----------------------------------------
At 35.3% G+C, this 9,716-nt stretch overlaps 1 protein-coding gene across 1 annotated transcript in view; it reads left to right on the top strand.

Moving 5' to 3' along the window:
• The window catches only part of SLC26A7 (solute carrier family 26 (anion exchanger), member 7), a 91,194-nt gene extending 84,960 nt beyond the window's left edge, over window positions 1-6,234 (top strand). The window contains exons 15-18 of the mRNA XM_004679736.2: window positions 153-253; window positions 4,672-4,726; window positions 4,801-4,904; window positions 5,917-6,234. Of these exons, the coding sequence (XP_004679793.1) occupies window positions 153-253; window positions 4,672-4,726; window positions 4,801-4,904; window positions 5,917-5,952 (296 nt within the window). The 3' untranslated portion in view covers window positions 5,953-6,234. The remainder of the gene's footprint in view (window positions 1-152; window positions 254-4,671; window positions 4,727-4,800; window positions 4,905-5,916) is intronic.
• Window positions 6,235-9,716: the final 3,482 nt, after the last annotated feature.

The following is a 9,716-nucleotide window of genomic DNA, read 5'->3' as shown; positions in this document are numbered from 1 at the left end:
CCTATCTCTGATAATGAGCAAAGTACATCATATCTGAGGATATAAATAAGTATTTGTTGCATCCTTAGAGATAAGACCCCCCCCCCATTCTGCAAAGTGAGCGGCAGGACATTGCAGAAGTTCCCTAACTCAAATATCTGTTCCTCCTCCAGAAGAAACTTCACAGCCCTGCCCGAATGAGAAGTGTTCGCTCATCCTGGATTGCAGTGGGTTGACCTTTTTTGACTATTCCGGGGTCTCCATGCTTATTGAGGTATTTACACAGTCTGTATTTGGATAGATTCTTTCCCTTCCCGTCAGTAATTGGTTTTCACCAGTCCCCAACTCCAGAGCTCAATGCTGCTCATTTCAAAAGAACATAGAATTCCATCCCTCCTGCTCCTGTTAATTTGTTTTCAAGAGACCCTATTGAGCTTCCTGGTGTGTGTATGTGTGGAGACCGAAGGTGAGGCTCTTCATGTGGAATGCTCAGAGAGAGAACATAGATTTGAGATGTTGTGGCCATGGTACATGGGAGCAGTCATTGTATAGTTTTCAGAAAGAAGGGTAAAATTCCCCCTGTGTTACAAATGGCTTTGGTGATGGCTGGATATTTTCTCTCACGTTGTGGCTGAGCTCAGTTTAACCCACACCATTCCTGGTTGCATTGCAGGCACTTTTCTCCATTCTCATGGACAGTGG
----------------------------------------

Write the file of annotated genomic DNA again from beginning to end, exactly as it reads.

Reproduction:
At 35.3% G+C, this 9,716-nt stretch overlaps 1 protein-coding gene across 1 annotated transcript in view; it reads left to right on the top strand.

Moving 5' to 3' along the window:
• The window catches only part of SLC26A7 (solute carrier family 26 (anion exchanger), member 7), a 91,194-nt gene extending 84,960 nt beyond the window's left edge, over window positions 1-6,234 (top strand). The window contains exons 15-18 of the mRNA XM_004679736.2: window positions 153-253; window positions 4,672-4,726; window positions 4,801-4,904; window positions 5,917-6,234. Of these exons, the coding sequence (XP_004679793.1) occupies window positions 153-253; window positions 4,672-4,726; window positions 4,801-4,904; window positions 5,917-5,952 (296 nt within the window). The 3' untranslated portion in view covers window positions 5,953-6,234. The remainder of the gene's footprint in view (window positions 1-152; window positions 254-4,671; window positions 4,727-4,800; window positions 4,905-5,916) is intronic.
• Window positions 6,235-9,716: the final 3,482 nt, after the last annotated feature.

The following is a 9,716-nucleotide window of genomic DNA, read 5'->3' as shown; positions in this document are numbered from 1 at the left end:
CCTATCTCTGATAATGAGCAAAGTACATCATATCTGAGGATATAAATAAGTATTTGTTGCATCCTTAGAGATAAGACCCCCCCCCCATTCTGCAAAGTGAGCGGCAGGACATTGCAGAAGTTCCCTAACTCAAATATCTGTTCCTCCTCCAGAAGAAACTTCACAGCCCTGCCCGAATGAGAAGTGTTCGCTCATCCTGGATTGCAGTGGGTTGACCTTTTTTGACTATTCCGGGGTCTCCATGCTTATTGAGGTATTTACACAGTCTGTATTTGGATAGATTCTTTCCCTTCCCGTCAGTAATTGGTTTTCACCAGTCCCCAACTCCAGAGCTCAATGCTGCTCATTTCAAAAGAACATAGAATTCCATCCCTCCTGCTCCTGTTAATTTGTTTTCAAGAGACCCTATTGAGCTTCCTGGTGTGTGTATGTGTGGAGACCGAAGGTGAGGCTCTTCATGTGGAATGCTCAGAGAGAGAACATAGATTTGAGATGTTGTGGCCATGGTACATGGGAGCAGTCATTGTATAGTTTTCAGAAAGAAGGGTAAAATTCCCCCTGTGTTACAAATGGCTTTGGTGATGGCTGGATATTTTCTCTCACGTTGTGGCTGAGCTCAGTTTAACCCACACCATTCCTGGTTGCATTGCAGGCACTTTTCTCCATTCTCATGGACAGTGG